“The liturgy is … a participation in Christ’s own prayer addressed to the Father in the Holy Spirit. In the liturgy, all Christian prayer finds its source and goal. Through the liturgy the inner man is rooted and grounded in ‘the great love with which [the Father] loved us’ in his beloved Son” (Catechism of the Catholic Church, No. 1073).

Liturgy, which includes but is not limited to the Holy Mass, is considered “formal” prayer because it follows a certain pattern, or rubric. Liturgical prayer is also “common” prayer, meant to be prayed by the community as a group. Even when circumstances require that liturgical prayer (such as the Liturgy of the Hours) is prayed alone, its established formula means that it is still being prayed in conjunction with anyone else in the world who is also praying. As we have learned during the coronavirus pandemic, a community does not always need to share space in order to share prayer, and we can find creative ways to pray liturgically without being in the same space — the exception being that we generally do not receive the Eucharist when we are not together.

The liturgy of the Church includes the Mass, the Liturgy of the Hours, and the celebrations of the sacraments. The Second Vatican Council stated the baptized who share a common faith “should come together to praise God in the midst of his Church, to take part in the Sacrifice and to eat the Lord’s Supper (Sacrosanctum Concilium, No. 10). As we pray our way through the liturgy, we unite ourselves to the whole Church.

The U.S. Conference of Catholic Bishops explains, “The word liturgy comes from a Greek term meaning ‘public work or work done on behalf of the people.’ A work, then, done by an individual or a group was a liturgy on behalf of the larger community. All the worshipers are expected to participate actively in each liturgy, for this is holy ‘work,’ not entertainment or a spectator event. Every liturgical celebration is an action of Christ the High Priest and of his Mystical Body, which is the Church. It therefore requires the participation of the People of God in the work of God.” Liturgical prayer is usually led by an ordained minister, who is configured uniquely to Christ.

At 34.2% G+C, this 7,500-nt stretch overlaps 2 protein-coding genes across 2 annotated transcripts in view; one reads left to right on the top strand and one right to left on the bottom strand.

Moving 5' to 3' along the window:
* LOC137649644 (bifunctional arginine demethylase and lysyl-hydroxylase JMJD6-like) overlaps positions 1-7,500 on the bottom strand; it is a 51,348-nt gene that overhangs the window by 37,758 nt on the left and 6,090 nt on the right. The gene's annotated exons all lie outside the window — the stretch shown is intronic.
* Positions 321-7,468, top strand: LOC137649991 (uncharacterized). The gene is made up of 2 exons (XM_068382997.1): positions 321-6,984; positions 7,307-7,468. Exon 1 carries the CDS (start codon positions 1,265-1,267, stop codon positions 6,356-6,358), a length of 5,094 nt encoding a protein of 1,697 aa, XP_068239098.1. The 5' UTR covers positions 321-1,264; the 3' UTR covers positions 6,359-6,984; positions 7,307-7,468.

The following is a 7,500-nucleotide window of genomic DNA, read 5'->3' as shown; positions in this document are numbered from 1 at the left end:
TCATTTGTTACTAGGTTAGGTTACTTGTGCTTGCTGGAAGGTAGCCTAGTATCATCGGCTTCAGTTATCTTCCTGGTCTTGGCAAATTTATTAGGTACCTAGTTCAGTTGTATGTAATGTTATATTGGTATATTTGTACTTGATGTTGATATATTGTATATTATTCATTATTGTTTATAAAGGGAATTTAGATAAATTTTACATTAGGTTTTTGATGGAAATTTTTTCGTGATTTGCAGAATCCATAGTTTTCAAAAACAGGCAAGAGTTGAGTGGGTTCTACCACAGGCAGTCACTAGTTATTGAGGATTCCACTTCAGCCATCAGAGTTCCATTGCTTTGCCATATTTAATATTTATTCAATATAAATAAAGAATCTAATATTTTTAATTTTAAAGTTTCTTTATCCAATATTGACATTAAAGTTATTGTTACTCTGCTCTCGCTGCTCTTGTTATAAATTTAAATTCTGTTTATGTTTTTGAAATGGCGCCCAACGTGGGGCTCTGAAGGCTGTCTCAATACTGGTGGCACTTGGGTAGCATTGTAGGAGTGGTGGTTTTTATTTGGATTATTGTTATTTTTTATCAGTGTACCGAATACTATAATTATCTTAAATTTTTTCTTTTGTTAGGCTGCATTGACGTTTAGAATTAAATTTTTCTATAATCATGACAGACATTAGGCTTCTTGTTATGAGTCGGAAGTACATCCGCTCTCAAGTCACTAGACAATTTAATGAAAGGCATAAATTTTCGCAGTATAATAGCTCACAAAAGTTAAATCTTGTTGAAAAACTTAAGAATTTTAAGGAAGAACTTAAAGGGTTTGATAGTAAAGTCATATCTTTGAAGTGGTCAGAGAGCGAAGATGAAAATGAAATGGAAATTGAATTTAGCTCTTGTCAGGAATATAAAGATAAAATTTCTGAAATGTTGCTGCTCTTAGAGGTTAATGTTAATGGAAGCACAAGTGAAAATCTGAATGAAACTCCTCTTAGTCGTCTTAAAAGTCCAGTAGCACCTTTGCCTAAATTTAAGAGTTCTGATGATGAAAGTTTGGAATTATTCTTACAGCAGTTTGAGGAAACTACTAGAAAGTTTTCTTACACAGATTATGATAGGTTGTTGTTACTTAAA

Active participation in liturgy does not mean that everyone present has the same role. Bishops, priests and deacons — in addition to those who serve as lectors, altar servers, singers and musicians — participate in different ways from others. In different seasons of our lives, generally we participate differently. Even the person with limited mobility, who might need the priest to bring the Eucharist to their pew, can participate by listening to the readings, homily, and prayers, and by joining the singing of hymns and speaking the responses. Parents of young children may not be able to listen during Mass as well as they’d like, but their participation by helping their children learn to make the Sign of the Cross and continually redirecting their little ones’ attention to what is happening on the altar is still valuable and active participation. Through their participation, all present — no matter their role in the liturgy — exercise the royal priesthood of the baptized faithful.

Our liturgical celebrations should draw us closer to God as we pray as a community. The structure of the liturgy unites us as a Church in celebrating with the same prayers and Scripture readings no matter where in the world we are or what language we speak. The Scripture readings for Mass follow a cycle that repeats every three years for Sundays and solemnities, and every other year for daily Masses. The Church also uses a liturgical calendar to measure time according to certain seasons of feasting, penance, anticipation and expectation. With the liturgical calendar, we mark the celebration of holy days (the Proper of Saints) and holy seasons (the Proper of Time). Throughout the year in the liturgy, we celebrate the events of Jesus’ life as well as the feasts of Mary and the saints.

Liturgical prayer invites us to engage in praise, blessing and adoration, thanksgiving, petition and intercession as a community. Our communal prayer grows from the relationship with God we develop on our own in our devotional prayer. Coming together as a community to pray in a formal way, that relationship is nourished further, which then fuels our individual devotional prayer.

Barb Szyszkiewicz, a Secular Franciscan, is editor at CatholicMom.com and author of “The Handy Little Guide to Prayer(OSV, $5.95). Read more from the prayer series here.